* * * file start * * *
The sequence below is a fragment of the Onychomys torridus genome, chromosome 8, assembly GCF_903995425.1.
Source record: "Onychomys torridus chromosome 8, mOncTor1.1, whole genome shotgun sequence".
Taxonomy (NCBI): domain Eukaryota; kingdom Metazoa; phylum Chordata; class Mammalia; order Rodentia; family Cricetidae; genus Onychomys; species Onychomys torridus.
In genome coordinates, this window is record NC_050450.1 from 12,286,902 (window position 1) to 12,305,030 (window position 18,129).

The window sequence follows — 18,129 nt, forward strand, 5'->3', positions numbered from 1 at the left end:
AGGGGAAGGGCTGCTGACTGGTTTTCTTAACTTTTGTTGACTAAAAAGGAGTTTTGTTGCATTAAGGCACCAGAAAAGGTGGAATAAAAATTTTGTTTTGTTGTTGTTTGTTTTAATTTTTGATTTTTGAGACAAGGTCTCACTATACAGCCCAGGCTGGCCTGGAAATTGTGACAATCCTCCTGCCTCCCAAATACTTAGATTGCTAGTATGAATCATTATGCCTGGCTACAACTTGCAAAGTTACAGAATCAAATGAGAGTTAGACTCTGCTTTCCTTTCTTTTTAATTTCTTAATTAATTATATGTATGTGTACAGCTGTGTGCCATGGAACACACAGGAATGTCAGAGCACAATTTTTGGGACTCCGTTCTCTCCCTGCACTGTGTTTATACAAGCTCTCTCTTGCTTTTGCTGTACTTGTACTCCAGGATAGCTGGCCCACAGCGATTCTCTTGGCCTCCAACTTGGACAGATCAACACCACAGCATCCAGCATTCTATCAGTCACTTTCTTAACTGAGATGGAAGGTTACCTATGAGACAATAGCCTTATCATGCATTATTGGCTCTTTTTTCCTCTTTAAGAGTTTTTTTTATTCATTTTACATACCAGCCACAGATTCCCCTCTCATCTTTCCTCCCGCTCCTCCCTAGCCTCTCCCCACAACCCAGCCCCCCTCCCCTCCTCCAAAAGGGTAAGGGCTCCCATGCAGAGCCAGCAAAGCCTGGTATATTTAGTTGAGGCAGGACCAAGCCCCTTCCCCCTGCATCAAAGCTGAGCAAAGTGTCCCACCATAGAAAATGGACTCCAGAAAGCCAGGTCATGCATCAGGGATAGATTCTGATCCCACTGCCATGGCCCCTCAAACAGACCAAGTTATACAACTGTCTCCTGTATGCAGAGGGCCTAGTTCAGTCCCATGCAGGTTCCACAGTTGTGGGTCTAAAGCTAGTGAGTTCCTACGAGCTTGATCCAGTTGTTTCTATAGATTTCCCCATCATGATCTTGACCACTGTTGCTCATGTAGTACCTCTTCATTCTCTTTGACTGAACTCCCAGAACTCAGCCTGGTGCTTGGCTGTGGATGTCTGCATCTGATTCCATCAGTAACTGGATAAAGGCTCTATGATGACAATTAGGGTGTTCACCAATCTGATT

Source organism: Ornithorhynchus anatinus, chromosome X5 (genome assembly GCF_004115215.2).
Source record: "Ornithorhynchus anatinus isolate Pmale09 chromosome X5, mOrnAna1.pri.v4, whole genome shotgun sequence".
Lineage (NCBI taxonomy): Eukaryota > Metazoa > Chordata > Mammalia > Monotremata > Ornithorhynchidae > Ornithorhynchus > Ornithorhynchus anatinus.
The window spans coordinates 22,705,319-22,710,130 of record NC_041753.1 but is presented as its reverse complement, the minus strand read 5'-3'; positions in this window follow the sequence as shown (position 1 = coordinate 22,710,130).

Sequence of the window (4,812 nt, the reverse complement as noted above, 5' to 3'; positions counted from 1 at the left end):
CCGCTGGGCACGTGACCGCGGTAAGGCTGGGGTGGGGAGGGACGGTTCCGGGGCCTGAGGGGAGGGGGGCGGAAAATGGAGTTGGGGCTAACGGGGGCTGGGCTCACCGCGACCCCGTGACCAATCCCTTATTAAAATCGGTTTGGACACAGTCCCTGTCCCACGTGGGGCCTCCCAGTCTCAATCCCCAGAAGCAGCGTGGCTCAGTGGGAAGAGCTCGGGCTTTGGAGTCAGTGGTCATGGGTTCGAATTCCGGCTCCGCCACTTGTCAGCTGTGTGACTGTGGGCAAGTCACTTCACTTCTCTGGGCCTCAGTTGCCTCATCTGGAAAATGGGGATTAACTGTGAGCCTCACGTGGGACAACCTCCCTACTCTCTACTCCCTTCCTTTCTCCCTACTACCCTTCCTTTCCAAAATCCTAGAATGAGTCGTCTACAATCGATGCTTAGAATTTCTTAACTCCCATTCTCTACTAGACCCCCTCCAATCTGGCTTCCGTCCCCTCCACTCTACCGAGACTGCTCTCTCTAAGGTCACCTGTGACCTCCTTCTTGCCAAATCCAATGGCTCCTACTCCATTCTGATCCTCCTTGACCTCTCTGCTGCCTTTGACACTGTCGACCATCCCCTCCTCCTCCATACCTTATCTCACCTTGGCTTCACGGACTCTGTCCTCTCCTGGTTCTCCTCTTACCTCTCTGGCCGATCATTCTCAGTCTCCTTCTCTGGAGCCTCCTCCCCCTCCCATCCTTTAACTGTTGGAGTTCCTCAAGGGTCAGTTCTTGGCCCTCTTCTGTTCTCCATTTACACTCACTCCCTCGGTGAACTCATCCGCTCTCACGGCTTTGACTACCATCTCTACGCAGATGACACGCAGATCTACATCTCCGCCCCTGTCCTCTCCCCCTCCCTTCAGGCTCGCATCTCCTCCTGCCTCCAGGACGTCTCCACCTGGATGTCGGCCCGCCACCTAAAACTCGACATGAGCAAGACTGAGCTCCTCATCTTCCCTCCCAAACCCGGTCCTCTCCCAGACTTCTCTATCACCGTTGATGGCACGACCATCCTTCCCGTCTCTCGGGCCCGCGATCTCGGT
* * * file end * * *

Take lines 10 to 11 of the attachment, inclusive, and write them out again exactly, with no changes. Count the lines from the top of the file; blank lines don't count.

The window spans coordinates 22,705,319-22,710,130 of record NC_041753.1 but is presented as its reverse complement, the minus strand read 5'-3'; positions in this window follow the sequence as shown (position 1 = coordinate 22,710,130).

Sequence of the window (4,812 nt, the reverse complement as noted above, 5' to 3'; positions counted from 1 at the left end):